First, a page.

Sunday, December 2, 2012

Kandinsky-Clerambault Syndrome: Differences in understanding a mental automatism syndrome

These are my rough notes from the Lecture. The presenter was remarkable, to say the least, understated, historical, and clinically astute. He made a very strong case for a syndrome, still relevant today, which seems to have been lost in the era of 'categorization' and "reductionism". In the end I couldn't help but wonder who to believe, Spitzer, or a number of psychiatrists as well as that great observer of human nature, William Shakespeare?(whose quotations animated the lecture) Sunday, Dec. 2, 2012

First Interdisciplinary Congress “Psychiatry and Related Sciences” Chairs; W. Gaebel (Germany) M. Mavreas (Greece)

 P.V Morozov (Russia) MD PHD Dr.SCi Professor, Department of Psychiatry, Faculty of Advanced Medical Studies, Moscow
Kandinsky-Clerambault Syndrome: Differences in understanding a mental automatism syndrome

Set of interrelated symptons - pseudohallucinations, delusions of persecutions, First dx aftr Epstein in 1927 Spitzer - should be removed DSM4 - pseudohallucinatios Kaplan Sadock - consider it erotomania but not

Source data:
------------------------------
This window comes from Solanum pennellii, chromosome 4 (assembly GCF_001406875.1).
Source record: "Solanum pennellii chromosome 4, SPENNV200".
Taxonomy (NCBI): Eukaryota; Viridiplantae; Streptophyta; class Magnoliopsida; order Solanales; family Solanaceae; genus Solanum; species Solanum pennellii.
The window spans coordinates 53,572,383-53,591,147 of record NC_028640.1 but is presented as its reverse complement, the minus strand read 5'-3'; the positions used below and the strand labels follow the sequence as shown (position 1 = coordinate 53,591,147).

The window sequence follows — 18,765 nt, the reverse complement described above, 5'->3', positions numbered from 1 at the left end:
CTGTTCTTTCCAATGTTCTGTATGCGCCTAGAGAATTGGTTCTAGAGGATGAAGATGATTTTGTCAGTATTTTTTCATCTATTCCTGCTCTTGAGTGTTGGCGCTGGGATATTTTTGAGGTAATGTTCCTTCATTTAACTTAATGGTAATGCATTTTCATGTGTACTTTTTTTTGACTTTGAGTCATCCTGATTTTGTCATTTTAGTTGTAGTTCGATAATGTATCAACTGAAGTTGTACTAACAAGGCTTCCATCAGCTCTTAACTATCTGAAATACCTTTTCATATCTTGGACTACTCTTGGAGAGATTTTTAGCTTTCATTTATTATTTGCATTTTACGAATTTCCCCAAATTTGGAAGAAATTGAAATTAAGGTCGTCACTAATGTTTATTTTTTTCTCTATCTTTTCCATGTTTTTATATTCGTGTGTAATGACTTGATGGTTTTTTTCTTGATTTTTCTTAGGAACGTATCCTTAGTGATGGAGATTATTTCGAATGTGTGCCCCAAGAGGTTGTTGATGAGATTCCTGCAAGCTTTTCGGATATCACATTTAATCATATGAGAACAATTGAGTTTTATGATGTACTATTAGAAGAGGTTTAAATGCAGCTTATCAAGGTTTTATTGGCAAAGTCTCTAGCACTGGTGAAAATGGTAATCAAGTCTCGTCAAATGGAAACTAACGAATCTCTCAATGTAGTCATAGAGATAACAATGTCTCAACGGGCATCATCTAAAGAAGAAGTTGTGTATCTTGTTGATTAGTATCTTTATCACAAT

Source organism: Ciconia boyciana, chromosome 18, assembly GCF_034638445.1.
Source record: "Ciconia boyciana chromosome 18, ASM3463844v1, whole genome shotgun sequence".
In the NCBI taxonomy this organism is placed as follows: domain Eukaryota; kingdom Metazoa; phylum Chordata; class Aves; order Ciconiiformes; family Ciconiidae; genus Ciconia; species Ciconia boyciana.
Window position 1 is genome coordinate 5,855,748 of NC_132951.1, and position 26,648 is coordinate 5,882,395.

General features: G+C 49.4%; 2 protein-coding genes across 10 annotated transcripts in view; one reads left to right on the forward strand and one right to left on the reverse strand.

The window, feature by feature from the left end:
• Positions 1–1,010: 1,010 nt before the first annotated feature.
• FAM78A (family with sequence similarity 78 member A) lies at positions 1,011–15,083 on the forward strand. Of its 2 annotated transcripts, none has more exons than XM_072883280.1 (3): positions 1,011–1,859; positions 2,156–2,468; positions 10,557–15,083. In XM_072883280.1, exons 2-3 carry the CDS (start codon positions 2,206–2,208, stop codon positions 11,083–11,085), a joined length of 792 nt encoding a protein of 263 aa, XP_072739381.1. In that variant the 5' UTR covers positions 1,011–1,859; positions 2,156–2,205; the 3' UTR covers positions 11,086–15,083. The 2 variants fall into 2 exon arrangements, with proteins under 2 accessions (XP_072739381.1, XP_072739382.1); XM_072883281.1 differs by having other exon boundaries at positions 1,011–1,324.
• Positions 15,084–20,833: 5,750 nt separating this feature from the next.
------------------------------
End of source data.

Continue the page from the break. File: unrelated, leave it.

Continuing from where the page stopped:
Kandisky was psychiatrist and patient pseudohallucinations - as opposed to real hallucinations F.W. Hagen 1868 - “pseudohallucinatios “ auditory Baillarger - internal intellectual voices No a variety of sensory but belongs to thought
Kandisky described ‘internal ear’, ‘internal vision’ -pseudohallucination - when patient saw or listened to something in their mind as opposed to externally Kallbaum 1886 Kandinsky Pseudohallucinations of hearing vision “internal talk’ “pseudohallucinations in torrents - influx that is oniric (oneriod) in nature, the fabulousnes and tension of a plot with a patients active participation”
 This has been reported in epileptics as well. Brain imaging studies show that there are different areas of the brain involved in the experience of ‘pseudohallucinations’ as opposed to ‘hallucinations’

 Dr. Morozov shared this presentation as it is important in Russia and France but less well addressed by the DSM. He encouraged us to consider this as still an important distinction.

 (I commented that it was something we saw in addiction commonly and that interestingly it responded to treatment with antipsychotics suggesting an underlying brain disorder. )DSCN0246 DSCN0247

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